“Removing self-interest and personal glory from your motivation on the job is the single most important thing you can do to inspire trust. When you focus first on the success of your organization and your team, it comes through clearly. You ask more questions, listen more carefully, and actively value others’ needs and contributions. The result is more thoughtful, balanced decisions.” Carol A. Walker “New Managers Need a Philosophy About How They’ll Lead”
Edgar Schein, Organizational Culture and Leadership:
Culture is to a group what personality or character is to an individual. Just as our personality and character guide and constrain our behavior, so does culture guide and constrain the behavior of members of a group through the shared norms that are held in that group.
The study of organizations as social contexts concerns itself with fragments of organizational life, not with its totality or essential reality, nor with a representative sample of it. These fragments change in the course of the knowledge-gathering process. Organizational phenomena are in constant flux: just like Heraclitus’ river, which cannot be stepped in twice because the water constantly flows and is never the same, so the same organization cannot be ‘known’ twice. This is an epstemological position. To adopt it entails not only awareness of the limited nature of one’s knowledge of organizations but also recognition that it is neither corret nor oportune to compare heterogeneous fragments, except for elements so well cirsumstantiated that they yield some sort of generic information about organizational life.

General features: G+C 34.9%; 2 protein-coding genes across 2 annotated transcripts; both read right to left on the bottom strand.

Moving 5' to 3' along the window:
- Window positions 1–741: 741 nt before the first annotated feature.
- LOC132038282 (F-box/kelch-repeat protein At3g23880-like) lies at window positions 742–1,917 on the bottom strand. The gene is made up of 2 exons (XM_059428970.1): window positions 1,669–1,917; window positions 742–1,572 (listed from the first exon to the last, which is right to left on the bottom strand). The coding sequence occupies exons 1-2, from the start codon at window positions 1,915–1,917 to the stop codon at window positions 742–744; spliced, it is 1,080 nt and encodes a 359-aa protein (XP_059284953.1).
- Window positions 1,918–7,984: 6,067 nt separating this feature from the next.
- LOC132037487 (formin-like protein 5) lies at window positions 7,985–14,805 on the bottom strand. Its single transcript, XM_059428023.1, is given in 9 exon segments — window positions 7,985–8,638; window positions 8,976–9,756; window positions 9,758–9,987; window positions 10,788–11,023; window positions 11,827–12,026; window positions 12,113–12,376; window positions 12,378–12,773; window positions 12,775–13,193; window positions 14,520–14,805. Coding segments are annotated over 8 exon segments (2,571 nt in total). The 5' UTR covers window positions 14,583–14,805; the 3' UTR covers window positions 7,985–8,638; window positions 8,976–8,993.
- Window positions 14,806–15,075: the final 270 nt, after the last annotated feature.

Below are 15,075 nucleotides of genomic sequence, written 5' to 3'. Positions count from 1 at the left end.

Strati, Antonio. “Preface.” Theory and Method in Organization Studies Paradigms and Choices. London: SAGE, 2000. Xi. Print.